India’s government has said applications must be issued or rejected within 15 days and has introduced a fine of 50,000 rupees ($670) to be deducted from the salary of any official in the territory who delays the process.

Zareef, the historian, said one fear among many Kashmiris is that rich nonlocals will use their new residency status to buy up land and property from financially struggling Kashmiris, taking away the only permanent asset that most locals have.

Some civil society groups in Kashmir have been forming committees to warn people not to sell their land to nonlocals, he added.

Investors

Some Kashmiris look to India’s coastal state of Goa as a sign of things to come.

In 2008, India placed strict restrictions on non-Goans owning land in the state, a popular tourist destination.

At the time, Goans complained that those rules were routinely flouted and blamed illegal homeowners for an erosion in local culture and rising crime.

Real estate experts have said that, for now, fears that the same could happen in Kashmir are unfounded.

Showkat Ahmad Anim, managing director of Arco InfraCon, a commercial construction company based in Srinagar, said his company has not received a single query from non-locals since the revocation of Jammu and Kashmir’s special status.

“No one wants to own land or property here due to the turmoil. Everyone would prefer to go to America, Dubai or Sharjah,” he said.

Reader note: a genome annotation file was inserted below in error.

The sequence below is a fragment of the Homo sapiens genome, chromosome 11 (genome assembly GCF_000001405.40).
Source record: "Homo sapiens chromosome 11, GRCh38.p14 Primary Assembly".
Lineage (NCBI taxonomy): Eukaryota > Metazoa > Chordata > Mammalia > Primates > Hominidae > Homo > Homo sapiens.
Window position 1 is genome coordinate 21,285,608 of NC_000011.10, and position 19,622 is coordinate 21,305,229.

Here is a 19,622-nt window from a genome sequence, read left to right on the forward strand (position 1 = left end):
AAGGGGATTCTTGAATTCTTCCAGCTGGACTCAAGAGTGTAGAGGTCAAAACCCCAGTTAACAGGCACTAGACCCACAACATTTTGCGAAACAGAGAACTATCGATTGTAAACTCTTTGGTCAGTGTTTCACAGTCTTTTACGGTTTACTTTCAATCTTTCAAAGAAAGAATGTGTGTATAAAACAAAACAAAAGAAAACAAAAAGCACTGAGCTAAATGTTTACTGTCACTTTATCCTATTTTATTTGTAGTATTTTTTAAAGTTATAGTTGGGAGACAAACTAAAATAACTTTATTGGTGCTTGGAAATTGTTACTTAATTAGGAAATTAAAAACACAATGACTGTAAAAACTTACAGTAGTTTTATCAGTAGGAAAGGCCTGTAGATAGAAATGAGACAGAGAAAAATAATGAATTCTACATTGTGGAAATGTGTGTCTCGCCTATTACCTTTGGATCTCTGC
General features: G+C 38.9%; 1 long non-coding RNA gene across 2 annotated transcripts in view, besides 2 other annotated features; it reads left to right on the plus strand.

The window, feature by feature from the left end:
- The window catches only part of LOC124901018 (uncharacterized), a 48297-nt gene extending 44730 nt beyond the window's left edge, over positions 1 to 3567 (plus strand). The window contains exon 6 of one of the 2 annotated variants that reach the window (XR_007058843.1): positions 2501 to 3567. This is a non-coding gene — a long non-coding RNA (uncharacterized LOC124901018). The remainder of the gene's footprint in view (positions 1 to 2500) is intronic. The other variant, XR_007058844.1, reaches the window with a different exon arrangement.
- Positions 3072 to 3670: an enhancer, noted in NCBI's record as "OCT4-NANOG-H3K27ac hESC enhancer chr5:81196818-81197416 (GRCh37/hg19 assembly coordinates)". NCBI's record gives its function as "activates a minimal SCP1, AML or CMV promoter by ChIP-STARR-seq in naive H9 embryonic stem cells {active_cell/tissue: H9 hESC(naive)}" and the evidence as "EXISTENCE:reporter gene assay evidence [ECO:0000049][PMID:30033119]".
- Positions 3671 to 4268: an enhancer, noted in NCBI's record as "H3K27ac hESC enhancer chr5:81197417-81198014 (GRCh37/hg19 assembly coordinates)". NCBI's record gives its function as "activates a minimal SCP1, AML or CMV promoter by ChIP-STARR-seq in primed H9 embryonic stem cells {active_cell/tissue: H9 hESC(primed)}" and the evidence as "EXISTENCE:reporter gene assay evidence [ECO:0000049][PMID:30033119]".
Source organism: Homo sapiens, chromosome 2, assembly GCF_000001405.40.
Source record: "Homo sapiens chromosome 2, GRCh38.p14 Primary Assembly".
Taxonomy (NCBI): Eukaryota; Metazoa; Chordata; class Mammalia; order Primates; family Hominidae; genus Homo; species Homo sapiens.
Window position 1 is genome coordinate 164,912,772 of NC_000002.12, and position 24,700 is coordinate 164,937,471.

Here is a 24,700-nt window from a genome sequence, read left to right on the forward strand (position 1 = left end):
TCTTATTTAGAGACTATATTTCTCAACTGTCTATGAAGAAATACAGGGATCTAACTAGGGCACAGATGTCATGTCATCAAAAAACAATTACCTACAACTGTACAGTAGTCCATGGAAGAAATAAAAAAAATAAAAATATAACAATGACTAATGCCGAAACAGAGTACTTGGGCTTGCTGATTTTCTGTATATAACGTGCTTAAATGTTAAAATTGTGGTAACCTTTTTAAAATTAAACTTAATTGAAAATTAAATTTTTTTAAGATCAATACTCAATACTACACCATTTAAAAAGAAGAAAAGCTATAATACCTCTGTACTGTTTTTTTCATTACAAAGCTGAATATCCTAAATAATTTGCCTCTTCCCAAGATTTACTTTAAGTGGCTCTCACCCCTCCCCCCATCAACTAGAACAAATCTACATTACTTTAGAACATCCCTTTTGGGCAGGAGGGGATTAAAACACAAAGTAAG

Even with the real estate sector at a standstill, the Jammu and Kashmir State Industrial Development Corporation has been creating a bank of state-owned land to sell to outside investors, according to officials who requested anonymity because they were not authorized to talk to the press.

Economic pain

Along with possibly losing land and property, Kashmiris say they fear that giving nonlocals the rights of residents will make it harder for locals to get access to jobs, spaces at schools and universities, and public housing.

Khurram Pervez, a prominent human rights activist based in Srinagar, noted that currently residents living in slum areas in Jammu and Kashmir are entitled to affordable housing.

The new law could make “tens of thousands” of migrant laborers from other Indian states eligible for public housing, too, he warned.

A Kashmiri woman walks back home after buying bread as men row their boat after selling their vegetables at the floating vegetable market on the Dal Lake in Srinagar, India. | AP
A Kashmiri woman walks back home after buying bread as men row their boat after selling their vegetables at the floating vegetable market on the Dal Lake in Srinagar, India. | AP

Sheikh Ashiq Ahmad, president of the Kashmir Chamber of Commerce and Industry, noted that the territory’s economy is struggling.

Tourism, exports and other sectors have been hit hard by frequent lockdowns and internet blackouts since August last year — which India said were necessary to maintain security in the region — and then the ongoing coronavirus pandemic.

Since the August lockdown, he said, Kashmir’s economy has suffered a loss of more than $5.3 billion.

“I have been associated with the Chamber for the last 10 years and this is the worst time that I have ever witnessed,” he said.

Ashiq worries that an influx of non-locals will prolong and complicate Kashmir’s recovery efforts.

“Adding more people to the union territory will only aggravate the economic crisis and increase the burden of unemployment,” he said.